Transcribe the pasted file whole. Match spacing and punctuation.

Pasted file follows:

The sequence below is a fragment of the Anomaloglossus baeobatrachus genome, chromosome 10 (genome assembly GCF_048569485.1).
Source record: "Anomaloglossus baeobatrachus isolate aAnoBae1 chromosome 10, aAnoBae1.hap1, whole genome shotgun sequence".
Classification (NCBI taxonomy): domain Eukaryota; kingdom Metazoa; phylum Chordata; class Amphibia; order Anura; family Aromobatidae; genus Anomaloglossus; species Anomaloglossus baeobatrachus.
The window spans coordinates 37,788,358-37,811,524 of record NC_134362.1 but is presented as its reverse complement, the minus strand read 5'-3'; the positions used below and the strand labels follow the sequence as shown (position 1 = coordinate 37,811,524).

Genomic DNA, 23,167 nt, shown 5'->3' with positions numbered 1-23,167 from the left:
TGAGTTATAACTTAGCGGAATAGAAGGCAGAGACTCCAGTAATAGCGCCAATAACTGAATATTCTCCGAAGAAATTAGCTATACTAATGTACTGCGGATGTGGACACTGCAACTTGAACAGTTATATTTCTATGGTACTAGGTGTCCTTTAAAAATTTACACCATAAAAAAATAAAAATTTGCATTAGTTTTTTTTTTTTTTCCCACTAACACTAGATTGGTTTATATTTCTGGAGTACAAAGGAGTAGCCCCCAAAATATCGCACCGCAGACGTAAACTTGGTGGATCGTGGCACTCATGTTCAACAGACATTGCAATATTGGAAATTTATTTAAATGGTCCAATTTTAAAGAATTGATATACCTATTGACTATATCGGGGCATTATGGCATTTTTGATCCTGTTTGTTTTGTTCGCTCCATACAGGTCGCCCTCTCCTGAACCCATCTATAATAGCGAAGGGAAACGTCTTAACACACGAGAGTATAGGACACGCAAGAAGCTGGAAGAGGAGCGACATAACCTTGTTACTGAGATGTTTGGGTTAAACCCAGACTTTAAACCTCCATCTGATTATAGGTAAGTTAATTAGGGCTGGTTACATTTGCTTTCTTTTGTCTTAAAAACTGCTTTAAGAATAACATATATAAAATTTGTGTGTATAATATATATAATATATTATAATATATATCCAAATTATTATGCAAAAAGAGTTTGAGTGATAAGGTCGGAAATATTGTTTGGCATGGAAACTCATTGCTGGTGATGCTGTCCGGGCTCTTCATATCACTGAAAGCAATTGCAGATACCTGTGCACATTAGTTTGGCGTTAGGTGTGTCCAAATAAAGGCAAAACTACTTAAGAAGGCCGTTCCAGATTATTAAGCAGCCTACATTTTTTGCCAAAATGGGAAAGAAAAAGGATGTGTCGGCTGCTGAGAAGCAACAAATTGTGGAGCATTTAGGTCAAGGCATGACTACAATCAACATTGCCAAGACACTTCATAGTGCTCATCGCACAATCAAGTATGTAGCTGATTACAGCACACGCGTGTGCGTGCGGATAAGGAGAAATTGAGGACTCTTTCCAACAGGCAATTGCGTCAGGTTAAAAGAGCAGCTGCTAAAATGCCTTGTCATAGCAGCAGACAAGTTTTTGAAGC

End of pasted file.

The sequence below is a fragment of the Anomaloglossus baeobatrachus genome, chromosome 10 (genome assembly GCF_048569485.1).
Source record: "Anomaloglossus baeobatrachus isolate aAnoBae1 chromosome 10, aAnoBae1.hap1, whole genome shotgun sequence".
Classification (NCBI taxonomy): domain Eukaryota; kingdom Metazoa; phylum Chordata; class Amphibia; order Anura; family Aromobatidae; genus Anomaloglossus; species Anomaloglossus baeobatrachus.
The window spans coordinates 37,788,358-37,811,524 of record NC_134362.1 but is presented as its reverse complement, the minus strand read 5'-3'; the positions used below and the strand labels follow the sequence as shown (position 1 = coordinate 37,811,524).

Genomic DNA, 23,167 nt, shown 5'->3' with positions numbered 1-23,167 from the left:
TGAGTTATAACTTAGCGGAATAGAAGGCAGAGACTCCAGTAATAGCGCCAATAACTGAATATTCTCCGAAGAAATTAGCTATACTAATGTACTGCGGATGTGGACACTGCAACTTGAACAGTTATATTTCTATGGTACTAGGTGTCCTTTAAAAATTTACACCATAAAAAAATAAAAATTTGCATTAGTTTTTTTTTTTTTTCCCACTAACACTAGATTGGTTTATATTTCTGGAGTACAAAGGAGTAGCCCCCAAAATATCGCACCGCAGACGTAAACTTGGTGGATCGTGGCACTCATGTTCAACAGACATTGCAATATTGGAAATTTATTTAAATGGTCCAATTTTAAAGAATTGATATACCTATTGACTATATCGGGGCATTATGGCATTTTTGATCCTGTTTGTTTTGTTCGCTCCATACAGGTCGCCCTCTCCTGAACCCATCTATAATAGCGAAGGGAAACGTCTTAACACACGAGAGTATAGGACACGCAAGAAGCTGGAAGAGGAGCGACATAACCTTGTTACTGAGATGTTTGGGTTAAACCCAGACTTTAAACCTCCATCTGATTATAGGTAAGTTAATTAGGGCTGGTTACATTTGCTTTCTTTTGTCTTAAAAACTGCTTTAAGAATAACATATATAAAATTTGTGTGTATAATATATATAATATATTATAATATATATCCAAATTATTATGCAAAAAGAGTTTGAGTGATAAGGTCGGAAATATTGTTTGGCATGGAAACTCATTGCTGGTGATGCTGTCCGGGCTCTTCATATCACTGAAAGCAATTGCAGATACCTGTGCACATTAGTTTGGCGTTAGGTGTGTCCAAATAAAGGCAAAACTACTTAAGAAGGCCGTTCCAGATTATTAAGCAGCCTACATTTTTTGCCAAAATGGGAAAGAAAAAGGATGTGTCGGCTGCTGAGAAGCAACAAATTGTGGAGCATTTAGGTCAAGGCATGACTACAATCAACATTGCCAAGACACTTCATAGTGCTCATCGCACAATCAAGTATGTAGCTGATTACAGCACACGCGTGTGCGTGCGGATAAGGAGAAATTGAGGACTCTTTCCAACAGGCAATTGCGTCAGGTTAAAAGAGCAGCTGCTAAAATGCCTTGTCATAGCAGCAGACAAGTTTTTGAAGC